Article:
Galway Advertiser's Galway Musicians of the Year 2020

The music and the people who brought light and hope to this strange, unprecedented year

The Galway Advertiser's Galway Musicians of the Year 2020 (clockwise from left, Tracy Bruen, Ultan Conlon, A Lilac Decline, and The Clockworks.

The Galway Advertiser's Galway Musicians of the Year 2020 (clockwise from left, Tracy Bruen, Ultan Conlon, A Lilac Decline, and The Clockworks.

THIS YEAR has, as Stephen Fry noted at the onset of the Covid-19 pandemic, been "a very dark time for the performing arts". A sector so reliant on human interaction; the gathering together of people; and which lives on the shared experience, remains one of the most profoundly affected, and curtailed, areas of life and activity.

Yet, it is to the arts we have turned for comfort, solace, joy, and as a way of making sense of an unprecedented year. It is artists who - despite having their means of livelihood effectively wiped out - time and again, via their creativity, technology, and social media, lifted people's spirits via their work, work created for our enjoyment, our entertainment, our enrichment - and they have helped us stay connected, with the good things in life, and with each other. When all this is past, we should remember that.

With this in mind, the Galway Advertiser salutes those Galway musicians who have embodied the ethos of "the show must go on" and delivered work that has kept us going throughout 2020.

Most Inspirational Galway Musician 2020 - Tracy Bruen

IN JANUARY, Tracy released the single 'Dream Away'. It picked up airplay on national radio, it was generating momentum, soon more than Galway would know how brilliant she is - then Covid-19 hit.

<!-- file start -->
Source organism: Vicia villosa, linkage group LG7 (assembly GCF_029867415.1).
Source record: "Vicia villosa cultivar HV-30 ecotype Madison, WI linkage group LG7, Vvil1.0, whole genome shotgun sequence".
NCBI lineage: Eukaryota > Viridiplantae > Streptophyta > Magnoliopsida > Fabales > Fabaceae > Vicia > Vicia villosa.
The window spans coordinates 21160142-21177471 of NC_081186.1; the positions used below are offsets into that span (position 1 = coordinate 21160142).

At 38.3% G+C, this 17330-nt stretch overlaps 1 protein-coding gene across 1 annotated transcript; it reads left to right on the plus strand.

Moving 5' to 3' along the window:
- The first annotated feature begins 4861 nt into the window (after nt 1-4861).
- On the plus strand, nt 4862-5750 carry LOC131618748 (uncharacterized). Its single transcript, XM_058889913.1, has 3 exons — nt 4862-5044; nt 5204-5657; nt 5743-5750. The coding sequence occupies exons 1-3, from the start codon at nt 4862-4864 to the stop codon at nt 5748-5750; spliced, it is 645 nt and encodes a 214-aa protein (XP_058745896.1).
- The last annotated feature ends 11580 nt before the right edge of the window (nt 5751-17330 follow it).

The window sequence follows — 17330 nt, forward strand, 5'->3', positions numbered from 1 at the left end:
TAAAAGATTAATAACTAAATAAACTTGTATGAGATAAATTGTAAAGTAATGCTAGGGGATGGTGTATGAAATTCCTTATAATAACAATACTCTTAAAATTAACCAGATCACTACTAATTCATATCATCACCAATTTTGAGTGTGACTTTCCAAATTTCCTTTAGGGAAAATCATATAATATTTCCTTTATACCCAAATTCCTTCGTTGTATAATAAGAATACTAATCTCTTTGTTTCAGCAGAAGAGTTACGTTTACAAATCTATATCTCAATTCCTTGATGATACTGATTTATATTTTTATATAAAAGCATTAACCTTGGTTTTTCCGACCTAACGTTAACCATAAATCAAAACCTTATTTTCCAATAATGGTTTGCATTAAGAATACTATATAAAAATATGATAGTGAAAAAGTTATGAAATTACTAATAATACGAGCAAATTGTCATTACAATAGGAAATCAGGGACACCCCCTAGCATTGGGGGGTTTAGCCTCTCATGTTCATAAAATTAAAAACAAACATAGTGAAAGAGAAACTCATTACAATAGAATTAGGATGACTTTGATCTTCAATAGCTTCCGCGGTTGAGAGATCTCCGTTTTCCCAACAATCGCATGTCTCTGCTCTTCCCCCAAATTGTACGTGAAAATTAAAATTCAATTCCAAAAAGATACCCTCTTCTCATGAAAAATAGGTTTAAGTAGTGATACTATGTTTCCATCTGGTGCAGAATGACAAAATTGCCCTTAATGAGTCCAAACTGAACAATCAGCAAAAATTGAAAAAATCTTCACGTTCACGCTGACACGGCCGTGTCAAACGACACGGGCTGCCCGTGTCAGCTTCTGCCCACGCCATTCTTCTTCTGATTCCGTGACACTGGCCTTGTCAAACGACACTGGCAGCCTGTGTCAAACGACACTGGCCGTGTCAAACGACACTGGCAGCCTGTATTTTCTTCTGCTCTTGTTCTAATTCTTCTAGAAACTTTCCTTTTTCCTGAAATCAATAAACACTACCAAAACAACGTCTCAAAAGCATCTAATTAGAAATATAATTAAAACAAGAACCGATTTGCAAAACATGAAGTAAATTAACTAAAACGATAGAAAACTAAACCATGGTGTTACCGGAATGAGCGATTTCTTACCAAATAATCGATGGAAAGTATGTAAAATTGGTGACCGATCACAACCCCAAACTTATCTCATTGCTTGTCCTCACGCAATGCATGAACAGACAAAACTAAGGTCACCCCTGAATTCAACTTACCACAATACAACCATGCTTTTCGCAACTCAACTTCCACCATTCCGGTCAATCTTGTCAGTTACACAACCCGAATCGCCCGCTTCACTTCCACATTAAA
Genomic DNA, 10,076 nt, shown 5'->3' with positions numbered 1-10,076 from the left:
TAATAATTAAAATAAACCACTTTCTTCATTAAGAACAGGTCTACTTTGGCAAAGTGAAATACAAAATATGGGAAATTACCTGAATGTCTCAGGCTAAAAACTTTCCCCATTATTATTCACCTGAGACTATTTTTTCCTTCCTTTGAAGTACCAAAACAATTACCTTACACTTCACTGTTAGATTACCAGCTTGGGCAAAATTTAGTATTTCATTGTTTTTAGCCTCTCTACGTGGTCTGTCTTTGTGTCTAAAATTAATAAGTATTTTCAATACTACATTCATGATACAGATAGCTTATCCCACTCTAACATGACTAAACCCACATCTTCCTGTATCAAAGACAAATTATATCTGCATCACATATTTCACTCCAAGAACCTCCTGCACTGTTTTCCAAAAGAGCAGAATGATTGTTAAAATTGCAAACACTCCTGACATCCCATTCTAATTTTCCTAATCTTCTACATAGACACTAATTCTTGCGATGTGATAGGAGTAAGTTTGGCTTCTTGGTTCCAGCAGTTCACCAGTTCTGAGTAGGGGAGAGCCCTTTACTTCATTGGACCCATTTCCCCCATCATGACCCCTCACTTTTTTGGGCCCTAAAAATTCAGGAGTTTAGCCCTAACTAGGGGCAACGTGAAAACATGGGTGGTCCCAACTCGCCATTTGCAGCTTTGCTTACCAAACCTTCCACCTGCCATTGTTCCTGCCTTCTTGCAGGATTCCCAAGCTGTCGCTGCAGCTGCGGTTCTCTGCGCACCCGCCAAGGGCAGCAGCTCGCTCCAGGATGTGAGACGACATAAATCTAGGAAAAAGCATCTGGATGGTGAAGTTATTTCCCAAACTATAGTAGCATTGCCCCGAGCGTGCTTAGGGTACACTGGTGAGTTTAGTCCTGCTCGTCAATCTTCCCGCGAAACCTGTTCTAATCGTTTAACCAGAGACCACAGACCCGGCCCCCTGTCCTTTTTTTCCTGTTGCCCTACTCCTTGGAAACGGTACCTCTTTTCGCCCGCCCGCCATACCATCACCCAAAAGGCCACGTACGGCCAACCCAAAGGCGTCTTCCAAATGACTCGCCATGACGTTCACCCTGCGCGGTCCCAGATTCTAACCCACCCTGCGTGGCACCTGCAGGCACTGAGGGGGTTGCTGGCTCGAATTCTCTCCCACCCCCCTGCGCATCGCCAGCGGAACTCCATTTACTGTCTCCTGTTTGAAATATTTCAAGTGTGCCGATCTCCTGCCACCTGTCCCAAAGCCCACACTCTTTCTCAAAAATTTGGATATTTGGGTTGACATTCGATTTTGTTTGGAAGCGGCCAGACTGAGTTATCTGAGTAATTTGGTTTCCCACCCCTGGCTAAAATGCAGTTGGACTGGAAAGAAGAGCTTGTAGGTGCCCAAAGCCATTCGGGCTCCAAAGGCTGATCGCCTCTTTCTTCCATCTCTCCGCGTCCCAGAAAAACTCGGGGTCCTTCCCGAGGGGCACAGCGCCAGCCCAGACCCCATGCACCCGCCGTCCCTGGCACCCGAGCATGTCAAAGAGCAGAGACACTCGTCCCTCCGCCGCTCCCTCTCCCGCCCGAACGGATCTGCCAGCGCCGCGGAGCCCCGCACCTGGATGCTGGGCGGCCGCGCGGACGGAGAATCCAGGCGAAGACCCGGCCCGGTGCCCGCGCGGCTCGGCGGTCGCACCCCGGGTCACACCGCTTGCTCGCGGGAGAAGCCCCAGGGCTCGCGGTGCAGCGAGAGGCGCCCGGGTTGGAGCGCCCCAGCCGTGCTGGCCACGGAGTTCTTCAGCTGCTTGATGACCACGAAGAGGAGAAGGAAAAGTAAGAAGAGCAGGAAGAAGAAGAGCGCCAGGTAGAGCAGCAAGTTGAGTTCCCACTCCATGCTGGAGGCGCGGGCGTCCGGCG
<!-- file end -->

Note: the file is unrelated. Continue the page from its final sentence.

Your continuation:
Instead of being overwhelmed by the pandemic, Tracy rose to the challenge. Throwing herself into upskilling on technology, she re-organised for the popular open-mic nights at the Róisín Dubh to continue online, thereby supporting and encouraging aspiring and emerging talent; and keeping a community connected.

Her regular #OurNews posts on Facebook, as well as her articles for the Galway Advertiser, looked honestly at life under lockdown, but provided solidarity, as many drew some comfort from knowing they were not alone in what they were experiencing. As the year progressed, Tracy became a robust and insightful critic of sexism within the music industry, and among musicians - her dismantling of an infamous drumming podcast being, perhaps, her finest hour in that regard.

As the year draws to a close, Tracy ends it as she began in a sense, with her work on Livefeed, the youth music project, working with young people from across the county to co-produce live events and help participants pursue interests in songwriting, performance, audio production, sound engineering, and music photography - supporting, again, another generation of emerging musicians, and, we hope, set to deliver her own new music in the coming months.

Best Galway Band 2020 - The Clockworks

Photo by Oscar J Ryan Photography.

GALWAY HAS produced many fine rock bands over the years, but none has ever caused the stir outside of Ireland in the way The Clockworks have.